Recording Bass: Parallel Compression

Playing Bass

This month I wanted to provide you some insight on how I use parallel compression. Many of you haven’t used or researched parallel compression. When you look it up the first time, you’ll find many mixing engineers who use many versions of it and many mixing engineers who never ever use it. So what’s correct, and how do you incorporate it into your bass tracks?

Like most things in mixing, if it’s working for you, then it’s correct. So let me tell you how I use parallel compression. This is what works for me.

First though: What is parallel compression?

In its simplest form:

  1. Buss 2 or more tracks together on a new track
  2. Add compression to this new track
  3. Now blend this compressed track back in with the original tracks

I will always use a version of this on my drums. This is probably the most common form of parallel compression there is. I simply take all of my drum tracks and buss them to a stereo aux track (or extra stereo channel on a console) On this stereo aux track, I will then compress all of the drums pretty heavily. I prefer 4:1 and around 5dB of gain reduction. There are many others who will use even more compression. Many times, I will also add some low end to this compressed track. 100Hz is a good starting point. This parallel compressed drum track will be like glue for your drum mix. It will get it a little bit of life and punch. After you have this track routed correctly, and compressed, then you’ll go to blend it in. Next, listen to your drum tracks without the parallel compression track. Slowly, blend in the parallel compression track until you hear the change in the drums. I usually listen to the kick drum. When the kick drum starts to sound punchier than it was without the track, I know I’ve added the right amount of parallel compression.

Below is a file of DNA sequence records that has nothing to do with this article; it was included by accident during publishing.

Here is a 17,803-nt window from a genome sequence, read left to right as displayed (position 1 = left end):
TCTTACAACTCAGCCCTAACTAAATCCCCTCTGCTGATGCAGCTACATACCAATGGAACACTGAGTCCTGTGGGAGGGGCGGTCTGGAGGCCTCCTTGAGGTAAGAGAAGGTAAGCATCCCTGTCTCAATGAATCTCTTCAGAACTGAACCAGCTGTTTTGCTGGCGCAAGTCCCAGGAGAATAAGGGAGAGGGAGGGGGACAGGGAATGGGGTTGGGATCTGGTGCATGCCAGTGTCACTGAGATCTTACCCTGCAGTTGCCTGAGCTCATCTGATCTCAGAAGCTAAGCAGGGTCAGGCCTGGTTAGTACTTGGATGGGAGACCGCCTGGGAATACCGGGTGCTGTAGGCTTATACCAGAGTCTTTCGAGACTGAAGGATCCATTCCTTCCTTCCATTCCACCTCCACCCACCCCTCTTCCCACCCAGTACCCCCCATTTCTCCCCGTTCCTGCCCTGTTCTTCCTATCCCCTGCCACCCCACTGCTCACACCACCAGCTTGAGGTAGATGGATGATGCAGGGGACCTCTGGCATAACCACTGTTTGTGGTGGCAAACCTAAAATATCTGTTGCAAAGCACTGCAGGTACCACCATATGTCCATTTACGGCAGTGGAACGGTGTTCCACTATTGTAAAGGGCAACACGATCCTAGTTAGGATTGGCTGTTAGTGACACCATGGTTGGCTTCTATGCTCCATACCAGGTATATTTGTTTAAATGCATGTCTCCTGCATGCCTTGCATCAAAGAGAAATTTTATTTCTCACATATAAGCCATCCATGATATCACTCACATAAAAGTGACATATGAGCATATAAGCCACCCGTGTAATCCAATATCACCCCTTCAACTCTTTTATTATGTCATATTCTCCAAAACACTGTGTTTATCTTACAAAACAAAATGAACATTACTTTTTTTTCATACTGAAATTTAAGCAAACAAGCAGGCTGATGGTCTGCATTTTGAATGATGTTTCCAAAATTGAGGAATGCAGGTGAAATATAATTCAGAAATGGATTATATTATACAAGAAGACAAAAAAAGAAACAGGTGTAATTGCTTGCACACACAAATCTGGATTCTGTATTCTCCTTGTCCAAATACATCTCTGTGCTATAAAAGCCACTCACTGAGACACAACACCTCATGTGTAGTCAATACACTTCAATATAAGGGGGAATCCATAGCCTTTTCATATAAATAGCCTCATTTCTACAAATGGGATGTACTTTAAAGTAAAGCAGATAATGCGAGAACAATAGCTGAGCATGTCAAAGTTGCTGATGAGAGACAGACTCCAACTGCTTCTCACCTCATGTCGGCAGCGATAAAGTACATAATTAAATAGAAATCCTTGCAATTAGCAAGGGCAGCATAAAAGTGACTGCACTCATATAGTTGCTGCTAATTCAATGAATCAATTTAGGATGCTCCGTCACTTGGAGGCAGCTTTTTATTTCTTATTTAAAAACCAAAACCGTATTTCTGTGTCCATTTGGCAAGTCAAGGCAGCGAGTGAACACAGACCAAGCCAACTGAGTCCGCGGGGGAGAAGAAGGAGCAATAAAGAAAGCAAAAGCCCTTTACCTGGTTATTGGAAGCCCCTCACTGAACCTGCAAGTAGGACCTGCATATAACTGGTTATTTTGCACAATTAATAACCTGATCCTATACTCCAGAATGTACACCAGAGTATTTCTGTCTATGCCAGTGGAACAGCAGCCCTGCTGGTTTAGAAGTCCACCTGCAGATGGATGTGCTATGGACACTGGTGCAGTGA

I use that trick on almost all of my mixes. However, you can use it on almost anything within your mix that needs to be glued together more. If sections are sticking out of place too much, try it out.

When it comes to bass, I use this trick also. This isn’t something I do all of the time, but as I mentioned above, if I have a bass guitar that just isn’t sitting with the kick drum, I will try it out. A good example would be if you can’t get your kick/bass balance to blend well. This would be a good trick to try out. There are 2 different options. I may work better than the others depending on the mix.

  1. Make a parallel compression track that only has the kick drum and bass guitar bussed to it. Compress this track at 4:1 with 5dB of gain reduction. Blend it back in to your mix and check to see if the kick/bass relationship is any better
  2. If that doesn’t work, try adding the bass guitar to the drum parallel compression track that you set up earlier (as described above) This will work also.

Like I said at the beginning, there are many mixers who swear by this, and many mixers who don’t use this trick at all. If you’re having trouble getting your drums and bass to sound like one powerful rhythm section though, I would try this out!

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  1. Thanks for sharing some great and useful ideas, Travis.